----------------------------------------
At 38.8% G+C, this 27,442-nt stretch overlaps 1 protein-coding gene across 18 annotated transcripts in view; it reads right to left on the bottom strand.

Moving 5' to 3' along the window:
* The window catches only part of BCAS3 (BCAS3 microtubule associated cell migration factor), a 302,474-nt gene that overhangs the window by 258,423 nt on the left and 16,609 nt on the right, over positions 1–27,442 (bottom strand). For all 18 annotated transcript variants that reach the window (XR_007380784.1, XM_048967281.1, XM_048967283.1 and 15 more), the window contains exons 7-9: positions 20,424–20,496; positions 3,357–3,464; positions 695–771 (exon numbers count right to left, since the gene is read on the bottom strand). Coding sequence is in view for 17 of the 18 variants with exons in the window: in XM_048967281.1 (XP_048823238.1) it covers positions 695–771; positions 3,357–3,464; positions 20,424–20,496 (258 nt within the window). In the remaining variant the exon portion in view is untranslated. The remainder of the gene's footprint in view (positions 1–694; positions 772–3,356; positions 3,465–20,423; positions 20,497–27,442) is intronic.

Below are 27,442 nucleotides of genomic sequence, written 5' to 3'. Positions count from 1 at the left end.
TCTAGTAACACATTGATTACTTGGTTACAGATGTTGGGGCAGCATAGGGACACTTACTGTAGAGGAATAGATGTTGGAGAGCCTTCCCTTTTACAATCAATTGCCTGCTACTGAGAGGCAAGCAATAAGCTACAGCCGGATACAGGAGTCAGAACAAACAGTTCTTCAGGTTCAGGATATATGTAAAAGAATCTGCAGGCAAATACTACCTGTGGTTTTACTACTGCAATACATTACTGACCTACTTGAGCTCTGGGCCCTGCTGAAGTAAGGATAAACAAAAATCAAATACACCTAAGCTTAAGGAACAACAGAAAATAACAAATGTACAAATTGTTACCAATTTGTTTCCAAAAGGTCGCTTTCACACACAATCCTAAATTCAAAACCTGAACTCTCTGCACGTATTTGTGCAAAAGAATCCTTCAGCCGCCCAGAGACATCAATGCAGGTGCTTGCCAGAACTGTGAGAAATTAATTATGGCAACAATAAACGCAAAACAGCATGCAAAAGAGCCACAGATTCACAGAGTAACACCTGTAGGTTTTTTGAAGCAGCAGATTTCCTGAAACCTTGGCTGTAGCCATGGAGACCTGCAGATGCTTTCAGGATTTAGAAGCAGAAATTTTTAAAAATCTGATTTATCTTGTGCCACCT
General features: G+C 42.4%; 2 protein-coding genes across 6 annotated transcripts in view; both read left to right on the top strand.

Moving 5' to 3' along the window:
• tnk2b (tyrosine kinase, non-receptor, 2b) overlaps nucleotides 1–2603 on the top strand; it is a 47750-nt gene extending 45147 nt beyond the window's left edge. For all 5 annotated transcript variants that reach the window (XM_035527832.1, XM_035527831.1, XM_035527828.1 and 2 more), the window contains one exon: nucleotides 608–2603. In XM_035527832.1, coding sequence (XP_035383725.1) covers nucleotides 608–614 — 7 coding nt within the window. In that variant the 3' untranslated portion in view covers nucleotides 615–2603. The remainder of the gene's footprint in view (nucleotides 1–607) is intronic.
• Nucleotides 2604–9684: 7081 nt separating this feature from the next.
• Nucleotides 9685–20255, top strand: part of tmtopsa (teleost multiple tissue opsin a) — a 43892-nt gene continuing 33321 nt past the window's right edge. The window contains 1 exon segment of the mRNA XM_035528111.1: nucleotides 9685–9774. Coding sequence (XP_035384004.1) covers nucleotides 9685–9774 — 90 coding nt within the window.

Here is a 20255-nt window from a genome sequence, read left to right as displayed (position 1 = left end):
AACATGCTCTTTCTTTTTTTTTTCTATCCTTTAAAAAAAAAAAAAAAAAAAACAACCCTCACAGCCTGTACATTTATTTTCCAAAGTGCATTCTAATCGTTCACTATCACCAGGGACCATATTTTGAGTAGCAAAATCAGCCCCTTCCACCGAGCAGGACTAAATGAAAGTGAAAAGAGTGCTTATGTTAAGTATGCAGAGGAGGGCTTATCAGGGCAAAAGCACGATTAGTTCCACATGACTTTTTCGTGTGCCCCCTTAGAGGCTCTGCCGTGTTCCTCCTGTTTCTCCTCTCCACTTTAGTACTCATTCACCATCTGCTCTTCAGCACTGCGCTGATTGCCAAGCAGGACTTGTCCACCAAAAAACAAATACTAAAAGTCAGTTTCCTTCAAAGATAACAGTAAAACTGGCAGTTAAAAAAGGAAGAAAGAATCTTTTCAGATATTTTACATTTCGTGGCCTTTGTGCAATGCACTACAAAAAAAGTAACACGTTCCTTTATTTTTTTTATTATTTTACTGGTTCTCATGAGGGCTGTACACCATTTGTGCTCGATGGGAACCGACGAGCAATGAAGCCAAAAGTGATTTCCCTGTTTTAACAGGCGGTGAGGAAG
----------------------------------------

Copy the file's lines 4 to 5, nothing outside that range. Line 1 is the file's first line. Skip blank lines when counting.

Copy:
Below are 27,442 nucleotides of genomic sequence, written 5' to 3'. Positions count from 1 at the left end.
TCTAGTAACACATTGATTACTTGGTTACAGATGTTGGGGCAGCATAGGGACACTTACTGTAGAGGAATAGATGTTGGAGAGCCTTCCCTTTTACAATCAATTGCCTGCTACTGAGAGGCAAGCAATAAGCTACAGCCGGATACAGGAGTCAGAACAAACAGTTCTTCAGGTTCAGGATATATGTAAAAGAATCTGCAGGCAAATACTACCTGTGGTTTTACTACTGCAATACATTACTGACCTACTTGAGCTCTGGGCCCTGCTGAAGTAAGGATAAACAAAAATCAAATACACCTAAGCTTAAGGAACAACAGAAAATAACAAATGTACAAATTGTTACCAATTTGTTTCCAAAAGGTCGCTTTCACACACAATCCTAAATTCAAAACCTGAACTCTCTGCACGTATTTGTGCAAAAGAATCCTTCAGCCGCCCAGAGACATCAATGCAGGTGCTTGCCAGAACTGTGAGAAATTAATTATGGCAACAATAAACGCAAAACAGCATGCAAAAGAGCCACAGATTCACAGAGTAACACCTGTAGGTTTTTTGAAGCAGCAGATTTCCTGAAACCTTGGCTGTAGCCATGGAGACCTGCAGATGCTTTCAGGATTTAGAAGCAGAAATTTTTAAAAATCTGATTTATCTTGTGCCACCT